Acrylamide in Tap Water
In 1974, the Environmental Health Bureau, Ministry of Health & Welfare in Japan prescribed the standard for acrylamide in well water for drinking as "Undetectable (0.1 ppm limit of detection)", but this was abolished in the December 1993 Guidelines for Drinking-Water Quality. However, in the March 2000 "Testing Method Guidelines for the Evaluation of Chemicals in Tap Water" from the Water Supply Division, Water Supply & Environmental Sanitation Dept., Environmental Health Bureau, Ministry of Health & Welfare in Japan, acrylamide was resurrected as a test item and gas chromatography (GC) was prescribed as a test method for it.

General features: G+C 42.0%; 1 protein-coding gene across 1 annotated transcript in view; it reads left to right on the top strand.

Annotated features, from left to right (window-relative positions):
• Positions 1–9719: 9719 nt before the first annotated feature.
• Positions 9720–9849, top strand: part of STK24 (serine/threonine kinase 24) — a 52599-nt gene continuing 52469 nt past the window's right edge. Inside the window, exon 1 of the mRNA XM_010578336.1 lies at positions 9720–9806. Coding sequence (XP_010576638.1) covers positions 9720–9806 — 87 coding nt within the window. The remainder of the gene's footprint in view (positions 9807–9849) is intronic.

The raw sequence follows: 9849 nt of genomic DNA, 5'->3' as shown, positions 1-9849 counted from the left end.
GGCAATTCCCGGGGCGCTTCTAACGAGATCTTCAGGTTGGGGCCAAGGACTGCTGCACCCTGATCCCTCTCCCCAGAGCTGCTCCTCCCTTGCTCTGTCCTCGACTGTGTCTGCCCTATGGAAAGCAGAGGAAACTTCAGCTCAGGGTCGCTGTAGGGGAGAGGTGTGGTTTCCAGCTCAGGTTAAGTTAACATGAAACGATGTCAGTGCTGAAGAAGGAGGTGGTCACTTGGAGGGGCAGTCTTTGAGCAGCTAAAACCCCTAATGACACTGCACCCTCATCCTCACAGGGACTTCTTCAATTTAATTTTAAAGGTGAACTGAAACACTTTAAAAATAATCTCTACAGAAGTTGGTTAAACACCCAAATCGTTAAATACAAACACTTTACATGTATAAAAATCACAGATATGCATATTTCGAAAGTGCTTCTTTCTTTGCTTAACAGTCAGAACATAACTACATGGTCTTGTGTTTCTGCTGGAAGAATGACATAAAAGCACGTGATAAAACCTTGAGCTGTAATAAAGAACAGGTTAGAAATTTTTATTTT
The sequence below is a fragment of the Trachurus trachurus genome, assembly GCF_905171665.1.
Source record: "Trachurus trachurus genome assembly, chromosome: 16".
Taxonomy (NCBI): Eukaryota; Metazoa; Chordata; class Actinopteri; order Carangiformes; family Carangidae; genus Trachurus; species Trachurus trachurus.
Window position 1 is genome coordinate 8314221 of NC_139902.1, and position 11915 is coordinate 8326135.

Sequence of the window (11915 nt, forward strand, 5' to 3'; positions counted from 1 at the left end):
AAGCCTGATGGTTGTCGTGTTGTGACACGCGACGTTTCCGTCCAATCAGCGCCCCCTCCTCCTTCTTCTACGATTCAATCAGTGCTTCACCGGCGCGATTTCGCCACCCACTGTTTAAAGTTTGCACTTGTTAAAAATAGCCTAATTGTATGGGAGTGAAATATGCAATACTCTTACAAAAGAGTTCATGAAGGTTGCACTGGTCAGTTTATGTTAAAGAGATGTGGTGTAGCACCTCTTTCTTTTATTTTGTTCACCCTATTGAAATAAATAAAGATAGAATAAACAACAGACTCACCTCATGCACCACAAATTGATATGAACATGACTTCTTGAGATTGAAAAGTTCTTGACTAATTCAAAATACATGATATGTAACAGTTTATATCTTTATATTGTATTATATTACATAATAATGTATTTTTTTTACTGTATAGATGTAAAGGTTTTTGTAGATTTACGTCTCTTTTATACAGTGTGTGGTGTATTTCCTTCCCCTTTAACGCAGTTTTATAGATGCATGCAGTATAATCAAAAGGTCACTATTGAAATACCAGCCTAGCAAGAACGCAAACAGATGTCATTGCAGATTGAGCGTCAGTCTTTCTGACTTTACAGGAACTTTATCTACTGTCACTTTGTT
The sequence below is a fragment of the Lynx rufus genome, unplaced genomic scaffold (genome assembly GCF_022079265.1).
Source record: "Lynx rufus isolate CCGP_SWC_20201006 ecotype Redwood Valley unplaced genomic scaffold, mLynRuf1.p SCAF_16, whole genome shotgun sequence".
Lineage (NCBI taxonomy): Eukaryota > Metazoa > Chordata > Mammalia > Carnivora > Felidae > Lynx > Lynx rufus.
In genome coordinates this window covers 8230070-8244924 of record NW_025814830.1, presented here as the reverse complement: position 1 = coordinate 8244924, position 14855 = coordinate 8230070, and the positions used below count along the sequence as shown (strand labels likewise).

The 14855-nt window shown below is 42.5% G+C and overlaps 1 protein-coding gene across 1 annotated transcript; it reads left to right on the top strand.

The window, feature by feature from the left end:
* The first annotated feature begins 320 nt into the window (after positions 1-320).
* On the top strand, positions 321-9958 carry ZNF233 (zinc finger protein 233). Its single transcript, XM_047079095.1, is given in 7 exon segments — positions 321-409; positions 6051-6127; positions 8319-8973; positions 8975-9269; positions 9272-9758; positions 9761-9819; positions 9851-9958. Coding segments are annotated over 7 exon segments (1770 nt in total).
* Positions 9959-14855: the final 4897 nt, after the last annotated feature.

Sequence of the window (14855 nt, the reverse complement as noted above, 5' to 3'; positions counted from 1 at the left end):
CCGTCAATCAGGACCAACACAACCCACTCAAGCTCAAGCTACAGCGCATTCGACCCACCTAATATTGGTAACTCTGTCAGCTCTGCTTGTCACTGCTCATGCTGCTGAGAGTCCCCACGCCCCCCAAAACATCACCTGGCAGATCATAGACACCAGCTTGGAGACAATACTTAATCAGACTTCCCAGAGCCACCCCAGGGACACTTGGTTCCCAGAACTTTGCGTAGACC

This separation/analysis instrument is widely used for the quantitative analysis of chemical substances. It is used with a detector and column combination that suits the analysis target components. In the case of acrylamide, it is brominated and then detected using an electron capture detector (ECD), which offers excellent selectivity and sensitivity.